Jump to content


Advice please on underfloor heating on floor boards


  • Please log in to reply
13 replies to this topic

#1 jacci

jacci

    New Member

  • Members
  • Pip
  • 5 posts

Posted 20 September 2006 - 09:46 PM

I really need help. I have paid someone to install underfloor heating in my kitchen and hall and then tile the area. I was under the impression that the floor boards had to be borded over first. This has not happened. The underfloor heating matting has been placed directly over the floor boards. In the kitchen area the matting was then covered by a thick layer of grey adhesive and grout for wooden floors, then the tiles on top. In the hall there is only a thin layer of the adhesive and grout mixture with the tiles on top. Under the floor boards there is a space of approx 4 ft. Can any one tell me if it should have been laid differently, if so likely problems, and how best to proceed? Your help will be greatly appriciated.

#2 Guest_cwatters_*

Guest_cwatters_*
  • Guests

Posted 21 September 2006 - 12:04 AM

It depends how rigid the original floor was? If it moved a lot then a flexible adhesive on it's own might not be enough to prevent the tiles cracking.

Somestimes the UFH makers will provide guidance.. See "specification 2 - Existing Timber Floors with Undertile Heating".

http://www.floorheating.ltd.uk/tiling-specification.php

#3 caliwag

caliwag

    Advanced Member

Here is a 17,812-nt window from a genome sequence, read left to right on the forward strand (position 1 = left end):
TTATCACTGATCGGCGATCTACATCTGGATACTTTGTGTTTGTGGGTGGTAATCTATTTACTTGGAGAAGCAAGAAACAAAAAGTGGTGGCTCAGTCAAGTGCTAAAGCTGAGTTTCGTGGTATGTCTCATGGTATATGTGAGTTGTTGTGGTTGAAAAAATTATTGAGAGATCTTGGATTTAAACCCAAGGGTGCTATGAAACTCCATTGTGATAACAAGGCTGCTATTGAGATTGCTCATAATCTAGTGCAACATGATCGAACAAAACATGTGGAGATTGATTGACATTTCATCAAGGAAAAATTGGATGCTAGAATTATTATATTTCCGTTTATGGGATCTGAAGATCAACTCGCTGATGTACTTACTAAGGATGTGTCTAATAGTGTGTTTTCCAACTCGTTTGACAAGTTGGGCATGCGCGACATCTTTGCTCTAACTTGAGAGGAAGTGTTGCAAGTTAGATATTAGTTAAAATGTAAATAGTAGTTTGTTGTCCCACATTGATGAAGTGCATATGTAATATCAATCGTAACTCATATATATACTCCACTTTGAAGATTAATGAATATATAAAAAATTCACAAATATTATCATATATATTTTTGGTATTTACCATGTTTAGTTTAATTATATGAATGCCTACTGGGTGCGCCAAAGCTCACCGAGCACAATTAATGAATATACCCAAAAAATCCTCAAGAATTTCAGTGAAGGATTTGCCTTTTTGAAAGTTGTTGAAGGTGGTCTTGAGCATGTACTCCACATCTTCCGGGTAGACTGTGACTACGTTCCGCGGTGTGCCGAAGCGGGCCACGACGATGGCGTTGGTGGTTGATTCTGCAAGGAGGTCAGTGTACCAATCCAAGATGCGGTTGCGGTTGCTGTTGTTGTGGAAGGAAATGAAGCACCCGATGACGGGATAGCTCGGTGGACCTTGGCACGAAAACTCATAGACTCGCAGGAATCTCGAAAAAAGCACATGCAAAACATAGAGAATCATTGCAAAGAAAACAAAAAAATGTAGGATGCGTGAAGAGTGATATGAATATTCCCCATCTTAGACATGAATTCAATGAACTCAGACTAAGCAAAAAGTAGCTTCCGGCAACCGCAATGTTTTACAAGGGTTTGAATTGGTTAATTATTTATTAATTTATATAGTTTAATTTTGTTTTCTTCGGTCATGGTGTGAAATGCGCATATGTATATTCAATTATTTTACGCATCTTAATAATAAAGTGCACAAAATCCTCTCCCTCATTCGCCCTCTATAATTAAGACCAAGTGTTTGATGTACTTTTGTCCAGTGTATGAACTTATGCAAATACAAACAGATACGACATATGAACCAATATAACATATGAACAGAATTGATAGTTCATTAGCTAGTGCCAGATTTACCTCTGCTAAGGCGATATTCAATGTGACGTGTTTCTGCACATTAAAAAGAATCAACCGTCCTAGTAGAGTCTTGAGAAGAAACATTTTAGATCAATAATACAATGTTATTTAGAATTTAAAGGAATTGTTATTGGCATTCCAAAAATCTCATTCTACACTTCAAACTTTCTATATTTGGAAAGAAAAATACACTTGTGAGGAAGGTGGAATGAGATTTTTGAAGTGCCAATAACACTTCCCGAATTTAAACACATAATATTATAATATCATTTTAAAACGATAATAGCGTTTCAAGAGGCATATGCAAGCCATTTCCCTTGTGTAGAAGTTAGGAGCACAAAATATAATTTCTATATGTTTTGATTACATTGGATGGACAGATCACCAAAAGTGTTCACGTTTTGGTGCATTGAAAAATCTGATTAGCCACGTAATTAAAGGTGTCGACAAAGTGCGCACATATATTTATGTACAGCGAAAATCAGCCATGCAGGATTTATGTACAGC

• Moderators
  • 1,819 posts
  • LocationYork

Posted 21 September 2006 - 08:25 AM

I assume there is no insulation below the timber. If so a lot of the heat will be heating the space beneath.

#4 steveo

steveo

    Member

  • Members
  • PipPip
  • 96 posts

Posted 21 September 2006 - 08:46 AM

Just to follow tiling regulations you would need to overlay the floor with marine ply or similar.

There are products like BAL Fastflex which you can use to tile directly to the floor boards providing they are screwed down and not just nailed and they are in good condition, but I don't think you are meant to lay heating cables directly on them due to the expansion of the timber etc.

#5 jacci

jacci

    New Member

  • Members
  • Pip
  • 5 posts

Posted 21 September 2006 - 09:12 AM

First thanks for all of you that posted replies. The original floor is over a hundred years old, in places it seemed to be quite rigid in others the boards moved. Under the floor there is no insulation. The tiles are really thick, but the grouting has statred to crack and the person who layed them said it was the mixture was to thin. Can anyone please tell me what they think is my best options from here? Thanks